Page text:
Genomic data can be complex, large, noisy and sparse. Here I will discuss two problems we have worked on. The first problem deals with the highly sparse data from single-cell experiments of gene expression. These data contain a large number of zeros (> 80%); many of these zeros are missing values rather than no expression. Underlying these data are complex regulatory relationships among genes, as well as potentially many cell types with different gene expression profiles. We took a deep learning approach and designed imputation methods based on autoencoders. We generated synthetic data using real singlecell data to evaluate the performance, although the theoretical properties of autoencoders for imputation are yet to be understood.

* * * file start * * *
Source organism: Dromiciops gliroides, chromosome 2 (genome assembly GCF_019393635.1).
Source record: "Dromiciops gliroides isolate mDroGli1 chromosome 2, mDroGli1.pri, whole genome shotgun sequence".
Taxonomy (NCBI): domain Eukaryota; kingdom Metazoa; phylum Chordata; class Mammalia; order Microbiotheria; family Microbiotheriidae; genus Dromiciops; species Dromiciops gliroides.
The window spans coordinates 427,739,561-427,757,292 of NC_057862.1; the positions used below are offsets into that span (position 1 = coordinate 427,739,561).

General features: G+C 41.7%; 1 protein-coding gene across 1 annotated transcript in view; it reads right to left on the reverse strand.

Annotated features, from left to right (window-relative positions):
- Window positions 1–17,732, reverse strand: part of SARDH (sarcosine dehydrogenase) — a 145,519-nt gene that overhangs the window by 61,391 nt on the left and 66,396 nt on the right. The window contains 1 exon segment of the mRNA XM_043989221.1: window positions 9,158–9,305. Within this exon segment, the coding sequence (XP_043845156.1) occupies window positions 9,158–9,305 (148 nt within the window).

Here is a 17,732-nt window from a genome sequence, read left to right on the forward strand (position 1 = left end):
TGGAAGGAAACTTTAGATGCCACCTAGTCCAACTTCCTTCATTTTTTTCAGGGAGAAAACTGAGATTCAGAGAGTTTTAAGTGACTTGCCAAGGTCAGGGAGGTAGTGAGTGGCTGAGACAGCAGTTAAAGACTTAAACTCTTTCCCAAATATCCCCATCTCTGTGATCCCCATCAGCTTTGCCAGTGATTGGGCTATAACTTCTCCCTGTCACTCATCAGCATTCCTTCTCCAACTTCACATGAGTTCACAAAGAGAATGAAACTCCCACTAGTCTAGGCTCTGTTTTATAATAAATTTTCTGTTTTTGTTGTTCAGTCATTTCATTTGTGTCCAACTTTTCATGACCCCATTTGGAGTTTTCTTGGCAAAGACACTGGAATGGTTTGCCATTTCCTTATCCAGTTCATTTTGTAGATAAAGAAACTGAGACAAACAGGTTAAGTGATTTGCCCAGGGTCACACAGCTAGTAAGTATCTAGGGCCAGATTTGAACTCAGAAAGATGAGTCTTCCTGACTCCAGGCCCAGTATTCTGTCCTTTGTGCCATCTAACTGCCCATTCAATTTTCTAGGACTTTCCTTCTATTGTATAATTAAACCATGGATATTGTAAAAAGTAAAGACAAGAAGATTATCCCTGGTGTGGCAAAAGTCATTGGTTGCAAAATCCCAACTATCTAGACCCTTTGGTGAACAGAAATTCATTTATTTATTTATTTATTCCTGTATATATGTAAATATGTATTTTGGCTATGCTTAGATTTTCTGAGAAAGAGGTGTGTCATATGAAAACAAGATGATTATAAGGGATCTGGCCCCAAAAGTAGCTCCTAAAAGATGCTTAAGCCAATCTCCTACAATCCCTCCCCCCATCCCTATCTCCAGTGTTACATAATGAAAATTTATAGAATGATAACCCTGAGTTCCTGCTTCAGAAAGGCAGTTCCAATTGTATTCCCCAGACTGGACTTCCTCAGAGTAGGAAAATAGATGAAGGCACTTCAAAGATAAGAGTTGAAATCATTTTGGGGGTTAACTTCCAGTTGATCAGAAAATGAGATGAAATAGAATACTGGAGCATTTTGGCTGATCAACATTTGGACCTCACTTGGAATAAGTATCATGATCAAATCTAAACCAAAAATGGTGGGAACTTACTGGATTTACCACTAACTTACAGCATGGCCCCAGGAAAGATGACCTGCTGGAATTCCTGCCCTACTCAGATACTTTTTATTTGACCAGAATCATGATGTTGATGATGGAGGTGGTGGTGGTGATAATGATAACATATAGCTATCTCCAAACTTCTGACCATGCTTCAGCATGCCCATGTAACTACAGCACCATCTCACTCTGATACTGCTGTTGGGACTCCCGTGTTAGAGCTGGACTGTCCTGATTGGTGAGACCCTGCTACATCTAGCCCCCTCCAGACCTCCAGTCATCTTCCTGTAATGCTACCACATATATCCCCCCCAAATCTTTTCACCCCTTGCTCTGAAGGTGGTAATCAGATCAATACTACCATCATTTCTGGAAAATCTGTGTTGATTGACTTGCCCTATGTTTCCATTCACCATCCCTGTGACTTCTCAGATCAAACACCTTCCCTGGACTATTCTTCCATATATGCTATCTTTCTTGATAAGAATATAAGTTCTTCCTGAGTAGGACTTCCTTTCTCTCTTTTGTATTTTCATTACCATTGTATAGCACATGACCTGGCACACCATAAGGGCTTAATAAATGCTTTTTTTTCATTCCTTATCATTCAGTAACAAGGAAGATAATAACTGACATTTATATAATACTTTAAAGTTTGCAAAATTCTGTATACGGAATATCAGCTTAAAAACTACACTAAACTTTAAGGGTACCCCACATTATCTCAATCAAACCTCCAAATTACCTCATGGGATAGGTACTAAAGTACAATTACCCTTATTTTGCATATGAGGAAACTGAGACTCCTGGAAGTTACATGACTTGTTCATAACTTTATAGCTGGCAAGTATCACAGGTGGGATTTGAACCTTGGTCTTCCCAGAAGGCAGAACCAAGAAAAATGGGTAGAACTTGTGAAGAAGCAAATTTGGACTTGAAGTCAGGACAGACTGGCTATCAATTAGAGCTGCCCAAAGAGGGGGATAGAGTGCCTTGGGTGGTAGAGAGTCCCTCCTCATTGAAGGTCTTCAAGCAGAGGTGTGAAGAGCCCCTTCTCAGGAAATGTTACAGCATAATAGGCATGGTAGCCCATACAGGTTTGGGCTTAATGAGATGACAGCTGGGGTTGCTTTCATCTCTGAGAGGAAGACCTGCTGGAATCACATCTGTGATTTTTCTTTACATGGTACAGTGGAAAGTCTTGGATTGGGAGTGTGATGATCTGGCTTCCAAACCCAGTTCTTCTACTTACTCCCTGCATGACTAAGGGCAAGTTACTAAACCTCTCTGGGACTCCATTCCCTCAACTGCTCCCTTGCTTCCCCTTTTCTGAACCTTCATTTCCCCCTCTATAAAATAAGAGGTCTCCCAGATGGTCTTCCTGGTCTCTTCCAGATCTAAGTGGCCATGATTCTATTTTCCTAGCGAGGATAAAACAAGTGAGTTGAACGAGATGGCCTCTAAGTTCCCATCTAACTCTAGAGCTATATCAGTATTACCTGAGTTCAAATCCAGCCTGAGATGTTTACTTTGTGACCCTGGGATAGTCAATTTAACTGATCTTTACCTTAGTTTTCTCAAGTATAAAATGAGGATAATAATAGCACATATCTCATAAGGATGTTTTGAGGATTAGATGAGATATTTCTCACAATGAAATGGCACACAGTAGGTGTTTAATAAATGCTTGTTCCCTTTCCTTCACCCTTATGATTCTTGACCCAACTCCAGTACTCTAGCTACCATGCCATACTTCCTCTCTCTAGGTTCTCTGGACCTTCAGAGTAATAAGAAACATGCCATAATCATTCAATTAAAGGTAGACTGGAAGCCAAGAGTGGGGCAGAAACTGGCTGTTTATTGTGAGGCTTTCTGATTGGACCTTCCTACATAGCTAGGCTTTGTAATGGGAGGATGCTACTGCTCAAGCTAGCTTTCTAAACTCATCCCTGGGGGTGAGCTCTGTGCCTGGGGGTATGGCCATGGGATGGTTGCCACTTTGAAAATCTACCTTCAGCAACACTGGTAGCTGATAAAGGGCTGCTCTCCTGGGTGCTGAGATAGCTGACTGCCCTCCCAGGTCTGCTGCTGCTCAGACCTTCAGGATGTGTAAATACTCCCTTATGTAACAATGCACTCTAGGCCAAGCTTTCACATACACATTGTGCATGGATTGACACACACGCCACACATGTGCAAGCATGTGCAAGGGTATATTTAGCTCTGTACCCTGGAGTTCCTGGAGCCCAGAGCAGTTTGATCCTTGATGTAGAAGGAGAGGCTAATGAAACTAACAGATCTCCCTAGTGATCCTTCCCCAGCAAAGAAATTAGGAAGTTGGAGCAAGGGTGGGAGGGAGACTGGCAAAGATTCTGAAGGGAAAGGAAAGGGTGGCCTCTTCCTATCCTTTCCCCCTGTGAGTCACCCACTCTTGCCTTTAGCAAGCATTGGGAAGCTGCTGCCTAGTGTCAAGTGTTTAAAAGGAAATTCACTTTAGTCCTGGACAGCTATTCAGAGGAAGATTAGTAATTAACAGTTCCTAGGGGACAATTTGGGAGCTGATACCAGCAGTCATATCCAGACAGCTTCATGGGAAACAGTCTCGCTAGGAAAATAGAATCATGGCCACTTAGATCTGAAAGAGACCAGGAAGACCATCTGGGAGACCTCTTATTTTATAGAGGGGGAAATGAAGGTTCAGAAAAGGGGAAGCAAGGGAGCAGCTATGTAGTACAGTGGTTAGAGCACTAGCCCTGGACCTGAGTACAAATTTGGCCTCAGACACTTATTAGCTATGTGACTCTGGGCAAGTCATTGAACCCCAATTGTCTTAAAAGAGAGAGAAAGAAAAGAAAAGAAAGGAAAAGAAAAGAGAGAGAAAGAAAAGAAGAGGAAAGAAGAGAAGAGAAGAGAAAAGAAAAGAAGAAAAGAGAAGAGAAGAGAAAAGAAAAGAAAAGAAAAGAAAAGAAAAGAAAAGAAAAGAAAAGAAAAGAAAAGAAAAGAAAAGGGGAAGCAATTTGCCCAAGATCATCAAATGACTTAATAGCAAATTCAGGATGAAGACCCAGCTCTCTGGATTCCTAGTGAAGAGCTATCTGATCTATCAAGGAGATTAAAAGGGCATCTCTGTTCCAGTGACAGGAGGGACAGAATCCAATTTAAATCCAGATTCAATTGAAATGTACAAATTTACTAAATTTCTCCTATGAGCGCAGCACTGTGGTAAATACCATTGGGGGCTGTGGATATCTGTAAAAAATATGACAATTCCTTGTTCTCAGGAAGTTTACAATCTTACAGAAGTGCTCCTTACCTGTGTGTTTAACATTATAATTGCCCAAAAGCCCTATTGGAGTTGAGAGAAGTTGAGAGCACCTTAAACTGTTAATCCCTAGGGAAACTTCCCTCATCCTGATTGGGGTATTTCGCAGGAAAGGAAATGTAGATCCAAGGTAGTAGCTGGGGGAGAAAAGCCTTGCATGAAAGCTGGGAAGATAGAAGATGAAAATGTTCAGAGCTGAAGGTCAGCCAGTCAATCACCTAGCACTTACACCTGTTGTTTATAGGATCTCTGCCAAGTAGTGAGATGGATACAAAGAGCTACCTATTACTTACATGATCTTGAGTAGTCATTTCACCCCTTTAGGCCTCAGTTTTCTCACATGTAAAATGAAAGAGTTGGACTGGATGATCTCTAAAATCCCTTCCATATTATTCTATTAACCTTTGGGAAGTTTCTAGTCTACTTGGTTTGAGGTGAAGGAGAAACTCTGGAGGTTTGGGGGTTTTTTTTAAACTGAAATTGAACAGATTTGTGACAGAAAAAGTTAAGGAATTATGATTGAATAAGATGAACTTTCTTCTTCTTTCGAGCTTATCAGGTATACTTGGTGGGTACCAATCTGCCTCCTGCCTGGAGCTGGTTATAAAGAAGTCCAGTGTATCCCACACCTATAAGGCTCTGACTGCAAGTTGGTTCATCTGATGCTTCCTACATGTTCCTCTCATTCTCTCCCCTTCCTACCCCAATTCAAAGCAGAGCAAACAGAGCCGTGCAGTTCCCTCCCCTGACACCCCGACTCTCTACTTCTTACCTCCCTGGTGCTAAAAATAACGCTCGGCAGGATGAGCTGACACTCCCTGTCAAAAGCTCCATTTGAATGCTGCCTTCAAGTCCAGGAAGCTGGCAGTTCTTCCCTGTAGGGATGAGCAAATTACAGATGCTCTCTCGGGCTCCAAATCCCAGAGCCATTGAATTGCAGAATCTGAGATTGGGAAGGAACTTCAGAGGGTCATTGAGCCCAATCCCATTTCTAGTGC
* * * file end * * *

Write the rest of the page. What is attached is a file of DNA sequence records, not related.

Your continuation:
The second problem deals with causal inference: can we learn the biological mechanism directly from genomic data? For example, which genes regulate which other genes? And which genes are targeted by drugs? Genetic variation makes this inference possible (under certain assumptions), as it provides randomization among the individuals: this is known as the principle of Mendelian randomization in genetic epidemiology. We extended the interpretation of this principle to capture more causal relationships. We also developed an algorithm for learning causal graphs based on the PC algorithm, a classical algorithm in computer science for inferring directed acyclic graphs.